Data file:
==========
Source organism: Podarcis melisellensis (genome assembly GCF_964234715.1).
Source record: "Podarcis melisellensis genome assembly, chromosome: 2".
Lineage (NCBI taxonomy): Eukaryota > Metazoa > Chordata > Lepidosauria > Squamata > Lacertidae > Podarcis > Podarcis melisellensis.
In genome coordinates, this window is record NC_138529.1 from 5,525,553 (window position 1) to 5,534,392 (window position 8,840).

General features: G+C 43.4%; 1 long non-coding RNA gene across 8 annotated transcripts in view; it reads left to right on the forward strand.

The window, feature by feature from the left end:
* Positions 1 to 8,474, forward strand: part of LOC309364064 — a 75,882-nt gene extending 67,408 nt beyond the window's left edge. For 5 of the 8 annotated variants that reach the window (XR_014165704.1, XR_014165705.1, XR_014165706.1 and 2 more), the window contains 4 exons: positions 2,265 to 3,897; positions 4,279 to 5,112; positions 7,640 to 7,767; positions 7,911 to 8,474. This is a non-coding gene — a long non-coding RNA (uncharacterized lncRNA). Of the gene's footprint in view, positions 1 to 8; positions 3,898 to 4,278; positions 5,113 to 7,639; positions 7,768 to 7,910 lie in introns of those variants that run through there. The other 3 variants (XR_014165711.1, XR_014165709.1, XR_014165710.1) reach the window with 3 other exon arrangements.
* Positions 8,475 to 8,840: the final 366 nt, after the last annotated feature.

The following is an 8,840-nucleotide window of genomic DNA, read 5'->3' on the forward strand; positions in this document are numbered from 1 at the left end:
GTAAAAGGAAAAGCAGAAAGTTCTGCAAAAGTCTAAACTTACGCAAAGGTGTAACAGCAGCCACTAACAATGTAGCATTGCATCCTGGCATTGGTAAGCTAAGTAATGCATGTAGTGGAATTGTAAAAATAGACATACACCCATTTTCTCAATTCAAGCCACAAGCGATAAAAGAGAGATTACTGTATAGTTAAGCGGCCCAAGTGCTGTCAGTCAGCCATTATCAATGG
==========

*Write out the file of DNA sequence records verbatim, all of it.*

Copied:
Source organism: Podarcis melisellensis (genome assembly GCF_964234715.1).
Source record: "Podarcis melisellensis genome assembly, chromosome: 2".
Lineage (NCBI taxonomy): Eukaryota > Metazoa > Chordata > Lepidosauria > Squamata > Lacertidae > Podarcis > Podarcis melisellensis.
In genome coordinates, this window is record NC_138529.1 from 5,525,553 (window position 1) to 5,534,392 (window position 8,840).

General features: G+C 43.4%; 1 long non-coding RNA gene across 8 annotated transcripts in view; it reads left to right on the forward strand.

The window, feature by feature from the left end:
* Positions 1 to 8,474, forward strand: part of LOC309364064 — a 75,882-nt gene extending 67,408 nt beyond the window's left edge. For 5 of the 8 annotated variants that reach the window (XR_014165704.1, XR_014165705.1, XR_014165706.1 and 2 more), the window contains 4 exons: positions 2,265 to 3,897; positions 4,279 to 5,112; positions 7,640 to 7,767; positions 7,911 to 8,474. This is a non-coding gene — a long non-coding RNA (uncharacterized lncRNA). Of the gene's footprint in view, positions 1 to 8; positions 3,898 to 4,278; positions 5,113 to 7,639; positions 7,768 to 7,910 lie in introns of those variants that run through there. The other 3 variants (XR_014165711.1, XR_014165709.1, XR_014165710.1) reach the window with 3 other exon arrangements.
* Positions 8,475 to 8,840: the final 366 nt, after the last annotated feature.

The following is an 8,840-nucleotide window of genomic DNA, read 5'->3' on the forward strand; positions in this document are numbered from 1 at the left end:
GTAAAAGGAAAAGCAGAAAGTTCTGCAAAAGTCTAAACTTACGCAAAGGTGTAACAGCAGCCACTAACAATGTAGCATTGCATCCTGGCATTGGTAAGCTAAGTAATGCATGTAGTGGAATTGTAAAAATAGACATACACCCATTTTCTCAATTCAAGCCACAAGCGATAAAAGAGAGATTACTGTATAGTTAAGCGGCCCAAGTGCTGTCAGTCAGCCATTATCAATGG